Venting involves controlled release into the atmosphere of unburned gases that are a byproduct of oil production. The venting ensures that associated natural gas can be safely disposed of in an emergency.
Oil companies resort to venting when they cannot store or use gas commercially, to reduce the risk of fire and explosion.
Mohammed-Rajkumar, a member of Petrotrin’s CDM team, told IPS, “Sustainable development of the country will be enhanced by the project as valuable resources that would have been wasted through venting will contribute to economic development when captured and utilised for productive end-uses.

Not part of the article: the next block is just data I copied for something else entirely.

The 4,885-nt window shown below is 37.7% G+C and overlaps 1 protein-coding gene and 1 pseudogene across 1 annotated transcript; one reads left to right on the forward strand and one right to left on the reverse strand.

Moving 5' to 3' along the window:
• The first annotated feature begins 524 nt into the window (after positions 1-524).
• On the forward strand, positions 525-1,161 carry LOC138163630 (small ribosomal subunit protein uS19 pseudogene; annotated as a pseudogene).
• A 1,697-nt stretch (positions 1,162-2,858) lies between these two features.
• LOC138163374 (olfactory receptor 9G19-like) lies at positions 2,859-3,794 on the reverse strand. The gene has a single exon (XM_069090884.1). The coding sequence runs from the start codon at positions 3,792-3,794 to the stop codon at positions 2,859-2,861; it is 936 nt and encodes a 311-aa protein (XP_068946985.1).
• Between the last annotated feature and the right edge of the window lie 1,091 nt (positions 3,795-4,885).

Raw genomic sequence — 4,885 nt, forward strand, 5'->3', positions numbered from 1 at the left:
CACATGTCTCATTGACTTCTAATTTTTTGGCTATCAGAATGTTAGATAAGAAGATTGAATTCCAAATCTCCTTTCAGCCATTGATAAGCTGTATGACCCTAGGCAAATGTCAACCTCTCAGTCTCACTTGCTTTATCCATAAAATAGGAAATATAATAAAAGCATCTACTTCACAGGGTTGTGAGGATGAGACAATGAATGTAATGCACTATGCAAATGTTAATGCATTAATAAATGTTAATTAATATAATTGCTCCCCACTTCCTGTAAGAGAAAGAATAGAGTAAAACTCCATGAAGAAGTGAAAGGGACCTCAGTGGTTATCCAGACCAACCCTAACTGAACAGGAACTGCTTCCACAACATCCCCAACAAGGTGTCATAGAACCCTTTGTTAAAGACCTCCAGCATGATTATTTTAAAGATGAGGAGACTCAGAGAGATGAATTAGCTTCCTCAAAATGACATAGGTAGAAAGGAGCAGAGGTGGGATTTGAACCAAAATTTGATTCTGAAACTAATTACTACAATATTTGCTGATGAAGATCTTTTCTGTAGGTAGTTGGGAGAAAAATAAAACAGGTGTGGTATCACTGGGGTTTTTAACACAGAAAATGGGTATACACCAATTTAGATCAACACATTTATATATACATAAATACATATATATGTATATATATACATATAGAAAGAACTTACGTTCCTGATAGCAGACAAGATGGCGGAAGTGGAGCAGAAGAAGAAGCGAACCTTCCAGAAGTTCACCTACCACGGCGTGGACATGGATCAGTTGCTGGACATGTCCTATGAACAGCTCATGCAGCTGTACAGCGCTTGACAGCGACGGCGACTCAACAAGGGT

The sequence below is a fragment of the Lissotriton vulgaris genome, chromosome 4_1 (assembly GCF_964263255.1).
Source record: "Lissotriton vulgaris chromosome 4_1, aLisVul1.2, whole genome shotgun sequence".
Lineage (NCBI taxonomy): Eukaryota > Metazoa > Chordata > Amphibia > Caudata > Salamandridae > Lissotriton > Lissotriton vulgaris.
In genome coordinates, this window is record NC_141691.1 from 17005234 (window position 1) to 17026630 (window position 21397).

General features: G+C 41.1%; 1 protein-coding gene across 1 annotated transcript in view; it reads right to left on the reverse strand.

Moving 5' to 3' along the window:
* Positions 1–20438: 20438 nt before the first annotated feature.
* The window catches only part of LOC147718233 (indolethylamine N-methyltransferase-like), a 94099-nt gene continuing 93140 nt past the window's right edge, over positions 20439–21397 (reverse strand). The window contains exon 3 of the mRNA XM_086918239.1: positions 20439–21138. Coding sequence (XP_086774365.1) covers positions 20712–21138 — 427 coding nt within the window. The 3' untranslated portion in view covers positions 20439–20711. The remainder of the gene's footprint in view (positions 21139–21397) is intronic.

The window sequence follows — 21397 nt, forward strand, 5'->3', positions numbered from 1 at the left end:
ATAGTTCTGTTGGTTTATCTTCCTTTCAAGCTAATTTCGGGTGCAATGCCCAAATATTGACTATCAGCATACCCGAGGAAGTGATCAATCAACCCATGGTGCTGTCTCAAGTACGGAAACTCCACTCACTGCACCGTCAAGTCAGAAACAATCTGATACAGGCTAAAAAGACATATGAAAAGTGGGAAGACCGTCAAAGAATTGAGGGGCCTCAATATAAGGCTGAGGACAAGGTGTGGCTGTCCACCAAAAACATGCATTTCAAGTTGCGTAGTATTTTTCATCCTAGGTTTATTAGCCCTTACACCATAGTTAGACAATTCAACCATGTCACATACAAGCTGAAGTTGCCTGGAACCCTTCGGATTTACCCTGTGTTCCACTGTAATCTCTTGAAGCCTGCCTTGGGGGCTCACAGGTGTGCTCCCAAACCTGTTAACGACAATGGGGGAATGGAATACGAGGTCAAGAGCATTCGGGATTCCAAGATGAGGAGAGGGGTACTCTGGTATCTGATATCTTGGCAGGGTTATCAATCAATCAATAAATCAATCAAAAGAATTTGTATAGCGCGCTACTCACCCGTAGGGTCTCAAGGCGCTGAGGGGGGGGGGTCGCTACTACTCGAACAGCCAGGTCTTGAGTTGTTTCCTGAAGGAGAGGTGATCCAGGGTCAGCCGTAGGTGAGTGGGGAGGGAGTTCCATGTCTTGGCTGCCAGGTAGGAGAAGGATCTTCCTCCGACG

“There are also positive social impacts through job creation and utilisation of services and materials from the local energy sector,” she said.
Trinidad and Tobago’s PoA is one of the few CDM projects in the English-speaking Caribbean to achieve registration.
Though some countries have expressed an interest in launching CDM projects that would reduce greenhouse gas emissions and thus make them viable players on the Carbon Emissions Reduction (CER) market, only four projects in the English-speaking Caribbean have achieved registration under the CDM – two in Jamaica, one in the Bahamas, and one in Guyana.
Of the 18 CDM-registered projects in the Caribbean, 12 are in the Dominican Republic and two are in Cuba.
There are two CDM-registered PoA projects in the Caribbean, the one in Trinidad and Tobago and one in Haiti.